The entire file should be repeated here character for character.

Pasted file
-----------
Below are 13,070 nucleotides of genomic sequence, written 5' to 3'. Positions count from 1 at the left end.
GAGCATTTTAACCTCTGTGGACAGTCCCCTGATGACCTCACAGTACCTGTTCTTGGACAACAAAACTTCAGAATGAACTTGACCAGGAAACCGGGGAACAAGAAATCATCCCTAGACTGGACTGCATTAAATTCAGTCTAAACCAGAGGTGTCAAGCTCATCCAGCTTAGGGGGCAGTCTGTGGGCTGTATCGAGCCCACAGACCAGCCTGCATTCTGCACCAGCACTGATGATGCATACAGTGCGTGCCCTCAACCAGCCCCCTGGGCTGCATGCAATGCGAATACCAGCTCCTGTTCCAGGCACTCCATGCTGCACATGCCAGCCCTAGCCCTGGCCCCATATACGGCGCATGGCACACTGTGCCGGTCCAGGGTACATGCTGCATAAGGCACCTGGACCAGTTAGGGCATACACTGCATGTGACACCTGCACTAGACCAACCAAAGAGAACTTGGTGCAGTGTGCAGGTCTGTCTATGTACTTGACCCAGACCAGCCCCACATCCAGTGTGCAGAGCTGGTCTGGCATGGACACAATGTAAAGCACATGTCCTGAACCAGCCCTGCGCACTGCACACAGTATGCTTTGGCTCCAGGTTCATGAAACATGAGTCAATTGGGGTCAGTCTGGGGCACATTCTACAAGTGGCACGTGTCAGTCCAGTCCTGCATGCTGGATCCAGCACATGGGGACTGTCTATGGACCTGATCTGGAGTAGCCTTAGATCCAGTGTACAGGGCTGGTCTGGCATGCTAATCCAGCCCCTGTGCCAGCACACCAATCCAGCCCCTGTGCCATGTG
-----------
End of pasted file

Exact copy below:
Below are 13,070 nucleotides of genomic sequence, written 5' to 3'. Positions count from 1 at the left end.
GAGCATTTTAACCTCTGTGGACAGTCCCCTGATGACCTCACAGTACCTGTTCTTGGACAACAAAACTTCAGAATGAACTTGACCAGGAAACCGGGGAACAAGAAATCATCCCTAGACTGGACTGCATTAAATTCAGTCTAAACCAGAGGTGTCAAGCTCATCCAGCTTAGGGGGCAGTCTGTGGGCTGTATCGAGCCCACAGACCAGCCTGCATTCTGCACCAGCACTGATGATGCATACAGTGCGTGCCCTCAACCAGCCCCCTGGGCTGCATGCAATGCGAATACCAGCTCCTGTTCCAGGCACTCCATGCTGCACATGCCAGCCCTAGCCCTGGCCCCATATACGGCGCATGGCACACTGTGCCGGTCCAGGGTACATGCTGCATAAGGCACCTGGACCAGTTAGGGCATACACTGCATGTGACACCTGCACTAGACCAACCAAAGAGAACTTGGTGCAGTGTGCAGGTCTGTCTATGTACTTGACCCAGACCAGCCCCACATCCAGTGTGCAGAGCTGGTCTGGCATGGACACAATGTAAAGCACATGTCCTGAACCAGCCCTGCGCACTGCACACAGTATGCTTTGGCTCCAGGTTCATGAAACATGAGTCAATTGGGGTCAGTCTGGGGCACATTCTACAAGTGGCACGTGTCAGTCCAGTCCTGCATGCTGGATCCAGCACATGGGGACTGTCTATGGACCTGATCTGGAGTAGCCTTAGATCCAGTGTACAGGGCTGGTCTGGCATGCTAATCCAGCCCCTGTGCCAGCACACCAATCCAGCCCCTGTGCCATGTG